WASHINGTON -- A tourist attraction in Paris is causing concern among city officials in D.C. who worry that the popular practice of leaving love locks attached to bridges could eventually prove dangerous.
Similar locks have started to show up at the Key Bridge, but they won't last much longer.
The District Department of Transportation is taking them down Thursday.
"Locks are being removed because we don't want to establish a precedence where our structures could become polluted with these types of campaigns," DDOT spokesman Reggie Sanders says.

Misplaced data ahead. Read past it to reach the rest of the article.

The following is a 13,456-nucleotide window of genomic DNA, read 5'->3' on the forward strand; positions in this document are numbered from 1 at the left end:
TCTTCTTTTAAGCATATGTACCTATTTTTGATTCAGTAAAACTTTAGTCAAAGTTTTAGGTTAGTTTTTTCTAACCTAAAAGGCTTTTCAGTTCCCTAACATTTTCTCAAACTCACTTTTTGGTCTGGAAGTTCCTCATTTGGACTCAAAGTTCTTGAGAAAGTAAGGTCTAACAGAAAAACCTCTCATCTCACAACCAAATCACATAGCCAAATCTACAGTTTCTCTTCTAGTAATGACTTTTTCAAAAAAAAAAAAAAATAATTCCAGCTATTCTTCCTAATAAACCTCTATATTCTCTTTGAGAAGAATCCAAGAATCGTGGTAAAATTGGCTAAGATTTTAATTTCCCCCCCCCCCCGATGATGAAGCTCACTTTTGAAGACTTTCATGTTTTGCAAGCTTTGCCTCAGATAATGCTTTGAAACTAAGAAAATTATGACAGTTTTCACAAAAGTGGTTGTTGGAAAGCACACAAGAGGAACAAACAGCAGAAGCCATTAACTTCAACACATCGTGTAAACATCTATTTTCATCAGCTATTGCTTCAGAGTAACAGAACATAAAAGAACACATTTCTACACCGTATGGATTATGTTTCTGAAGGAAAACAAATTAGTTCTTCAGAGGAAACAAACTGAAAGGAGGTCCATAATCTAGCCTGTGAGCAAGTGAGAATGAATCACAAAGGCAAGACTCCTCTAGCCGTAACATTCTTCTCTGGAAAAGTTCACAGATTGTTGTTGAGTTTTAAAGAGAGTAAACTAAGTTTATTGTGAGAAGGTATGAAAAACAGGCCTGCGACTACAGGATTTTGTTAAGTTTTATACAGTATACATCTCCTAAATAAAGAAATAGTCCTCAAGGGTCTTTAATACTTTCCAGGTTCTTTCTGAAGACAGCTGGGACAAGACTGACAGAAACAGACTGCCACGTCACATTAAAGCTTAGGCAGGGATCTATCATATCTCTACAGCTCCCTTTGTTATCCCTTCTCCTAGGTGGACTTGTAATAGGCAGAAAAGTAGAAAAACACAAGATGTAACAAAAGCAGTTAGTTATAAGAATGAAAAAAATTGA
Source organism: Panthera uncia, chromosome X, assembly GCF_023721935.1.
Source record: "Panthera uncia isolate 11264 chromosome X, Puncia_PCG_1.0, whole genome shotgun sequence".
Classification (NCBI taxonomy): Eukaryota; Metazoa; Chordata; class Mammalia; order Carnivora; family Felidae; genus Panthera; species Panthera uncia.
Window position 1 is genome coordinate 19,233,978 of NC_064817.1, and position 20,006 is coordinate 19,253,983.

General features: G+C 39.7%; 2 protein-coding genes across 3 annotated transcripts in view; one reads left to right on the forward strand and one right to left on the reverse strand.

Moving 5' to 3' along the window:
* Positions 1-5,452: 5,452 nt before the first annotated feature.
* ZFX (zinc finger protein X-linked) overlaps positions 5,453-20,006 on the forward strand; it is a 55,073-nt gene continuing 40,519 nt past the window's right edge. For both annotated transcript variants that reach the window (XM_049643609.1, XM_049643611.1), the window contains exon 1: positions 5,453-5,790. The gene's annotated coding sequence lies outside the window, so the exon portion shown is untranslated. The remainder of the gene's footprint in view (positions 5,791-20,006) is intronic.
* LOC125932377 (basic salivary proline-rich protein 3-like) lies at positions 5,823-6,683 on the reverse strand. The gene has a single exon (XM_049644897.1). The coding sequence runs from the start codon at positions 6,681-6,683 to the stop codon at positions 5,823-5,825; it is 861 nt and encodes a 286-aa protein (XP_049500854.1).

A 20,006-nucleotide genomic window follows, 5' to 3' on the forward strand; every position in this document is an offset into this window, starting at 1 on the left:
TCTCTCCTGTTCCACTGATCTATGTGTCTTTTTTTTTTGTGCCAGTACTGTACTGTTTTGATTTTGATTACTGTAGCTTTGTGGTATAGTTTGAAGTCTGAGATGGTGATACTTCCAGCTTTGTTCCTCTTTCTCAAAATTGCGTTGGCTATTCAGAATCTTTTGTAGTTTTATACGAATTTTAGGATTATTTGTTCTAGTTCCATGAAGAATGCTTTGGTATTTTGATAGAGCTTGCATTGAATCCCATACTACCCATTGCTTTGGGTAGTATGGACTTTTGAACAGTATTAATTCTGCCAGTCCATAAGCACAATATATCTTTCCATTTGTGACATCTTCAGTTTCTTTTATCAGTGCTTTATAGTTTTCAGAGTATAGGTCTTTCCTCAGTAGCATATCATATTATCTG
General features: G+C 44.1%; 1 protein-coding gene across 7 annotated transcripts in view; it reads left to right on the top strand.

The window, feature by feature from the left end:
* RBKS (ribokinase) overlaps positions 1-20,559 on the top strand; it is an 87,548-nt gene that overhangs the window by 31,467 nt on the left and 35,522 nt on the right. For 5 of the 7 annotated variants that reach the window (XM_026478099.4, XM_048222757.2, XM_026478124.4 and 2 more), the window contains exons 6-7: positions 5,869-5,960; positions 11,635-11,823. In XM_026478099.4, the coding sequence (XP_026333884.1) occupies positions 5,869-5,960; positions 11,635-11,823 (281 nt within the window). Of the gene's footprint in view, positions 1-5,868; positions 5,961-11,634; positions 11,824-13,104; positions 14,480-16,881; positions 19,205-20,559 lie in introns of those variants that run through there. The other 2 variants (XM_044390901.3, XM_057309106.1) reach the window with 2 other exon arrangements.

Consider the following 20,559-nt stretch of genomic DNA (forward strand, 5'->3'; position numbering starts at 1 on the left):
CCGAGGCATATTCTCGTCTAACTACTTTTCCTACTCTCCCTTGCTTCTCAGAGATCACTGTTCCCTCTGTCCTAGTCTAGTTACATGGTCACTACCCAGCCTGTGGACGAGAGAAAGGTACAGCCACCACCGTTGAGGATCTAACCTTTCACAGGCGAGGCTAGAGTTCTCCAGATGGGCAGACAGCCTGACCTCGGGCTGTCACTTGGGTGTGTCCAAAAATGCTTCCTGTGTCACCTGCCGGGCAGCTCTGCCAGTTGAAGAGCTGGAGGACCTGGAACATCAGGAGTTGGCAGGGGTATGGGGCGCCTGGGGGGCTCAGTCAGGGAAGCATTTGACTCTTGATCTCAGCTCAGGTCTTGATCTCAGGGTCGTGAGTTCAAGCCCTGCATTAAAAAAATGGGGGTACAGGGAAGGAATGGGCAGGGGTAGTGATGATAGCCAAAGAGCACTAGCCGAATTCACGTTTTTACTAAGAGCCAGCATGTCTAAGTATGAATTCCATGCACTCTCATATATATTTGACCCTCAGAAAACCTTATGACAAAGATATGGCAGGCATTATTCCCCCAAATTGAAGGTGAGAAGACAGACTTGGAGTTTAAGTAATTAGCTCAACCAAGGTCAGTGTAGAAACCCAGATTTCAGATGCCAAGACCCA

"Also, it could jeopardize the functionality of the railings."
Sanders says the D.C. locks do not yet pose a safety risk.
Love locks, small padlocks bearing a couple's name, became popular in recent years thanks to a Parisian tradition of leaving similar locks at the Pont des Arts. But earlier this summer, a chunk of the bridge broke off under the weight of all those locks.
Thousands of couples have latched padlocks to the bridge and thrown their keys into the Seine River as symbols of lasting love, creating what some decry as an eyesore.
Some international cities have outlawed the practice. It is illegal to clamp love locks onto bridges in London and Rome, and Dublin has launched a campaign to dissuade couples from showing their affection via these locks.
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